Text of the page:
A native of Cleveland, OH, Ostrum was just 12 years old when he landed the role of Charlie Bucket, which ended up being his first and last movie role. He decided not to talk about his acting career and successfully disappeared from the spotlight until the re-release of Willy Wonka in the mid 90s. After shooting the movie, he became interested in veterinary studies and received his Doctorate of Veterinary Medicine from Cornell University in 1984. He currently still practices medicine in Lowville, NY, where he lives with his wife and two children.
Julie Dawn Cole
Julie Dawn Cole was also a young 12-year-old girl when she was cast as Veruca Salt (she actually celebrated her 13th birthday on the day she filmed her song, “I Want it Now”). A native of England, Cole went on to have roles in various TV dramas and made-for-TV movies. Her later movie credits include That Lucky Touch, which also starred Roger Moore, and Camille, also starring Colin Firth. She is the founder of Centrestage, a children’s acting drama school and currently works as a psychotherapist in Surrey.
One of the younger actors on set, Paris Themmen was 11 when he was cast as Mike Teevee. Born in Boston, MA, Themmen appeared in several radio and TV commercials before being cast in Willy Wonka, as well as having roles in two Broadway shows (Mame in 1967 and The Rothschilds in 1970). Like Ostrum, Themmen declared a hiatus from acting when he was 14 to “just be a kid”. He later went on to receive a B.F.A. in theatre from New York University. Bitten by the travel bug, he founded Access International, a travel service that arranged Europe-bound charter flights for backpackers, during which he traveled to 36 countries on six continents. Currently Themmen works as an actor and photographer.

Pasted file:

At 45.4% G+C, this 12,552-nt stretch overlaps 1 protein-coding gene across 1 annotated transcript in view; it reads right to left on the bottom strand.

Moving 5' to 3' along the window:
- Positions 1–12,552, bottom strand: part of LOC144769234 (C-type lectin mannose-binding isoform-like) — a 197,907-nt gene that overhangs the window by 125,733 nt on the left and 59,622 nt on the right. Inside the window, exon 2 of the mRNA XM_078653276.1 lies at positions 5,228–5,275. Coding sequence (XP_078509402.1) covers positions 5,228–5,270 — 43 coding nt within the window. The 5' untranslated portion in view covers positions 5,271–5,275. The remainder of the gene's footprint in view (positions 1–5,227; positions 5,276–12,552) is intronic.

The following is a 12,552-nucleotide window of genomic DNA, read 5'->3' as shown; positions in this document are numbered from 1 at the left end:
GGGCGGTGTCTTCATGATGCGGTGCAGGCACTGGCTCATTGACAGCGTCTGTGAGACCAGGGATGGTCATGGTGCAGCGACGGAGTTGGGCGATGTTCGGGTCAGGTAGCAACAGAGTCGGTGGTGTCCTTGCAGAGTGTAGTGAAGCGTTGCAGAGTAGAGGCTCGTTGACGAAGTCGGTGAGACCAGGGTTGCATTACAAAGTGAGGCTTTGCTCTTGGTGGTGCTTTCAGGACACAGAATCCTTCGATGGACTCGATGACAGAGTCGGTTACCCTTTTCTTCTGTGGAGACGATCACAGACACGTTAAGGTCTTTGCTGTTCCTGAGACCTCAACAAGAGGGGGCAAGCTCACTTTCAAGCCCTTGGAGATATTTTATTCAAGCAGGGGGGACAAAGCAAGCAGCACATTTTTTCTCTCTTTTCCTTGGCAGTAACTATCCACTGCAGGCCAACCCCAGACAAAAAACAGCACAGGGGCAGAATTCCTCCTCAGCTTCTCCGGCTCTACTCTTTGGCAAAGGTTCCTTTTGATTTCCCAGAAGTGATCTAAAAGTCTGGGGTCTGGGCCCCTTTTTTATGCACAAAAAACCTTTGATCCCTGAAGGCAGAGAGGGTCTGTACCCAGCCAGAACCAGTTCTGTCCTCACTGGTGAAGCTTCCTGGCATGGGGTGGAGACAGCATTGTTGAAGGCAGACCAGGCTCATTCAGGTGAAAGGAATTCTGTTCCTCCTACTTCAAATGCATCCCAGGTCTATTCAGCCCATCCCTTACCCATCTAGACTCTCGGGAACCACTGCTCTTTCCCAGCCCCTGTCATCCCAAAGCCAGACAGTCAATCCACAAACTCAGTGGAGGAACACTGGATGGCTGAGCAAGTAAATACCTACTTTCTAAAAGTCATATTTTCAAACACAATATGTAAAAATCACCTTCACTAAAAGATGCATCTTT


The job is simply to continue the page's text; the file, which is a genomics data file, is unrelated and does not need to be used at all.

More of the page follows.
No stranger to the screen, Denise Nickerson got her start in show business on TV, getting her big break on the ABC show, Dark Shadows. After being cast as the gum-chewing Violet Beauregarde, Nickerson created the role of Liza Walton on the CBS soap opera, Search for Tomorrow. Her career was temporarily put on hold in 1976 when she was struck by a car when crossing the street. She returned to film in 1978 with the release of Zero to Sixty, but that role would be one of her last. At the age of 21, she opted to quit acting. She has appeared sporadically on TV, but has not had a feature role since Willy Wonka. She has been married twice and has one son.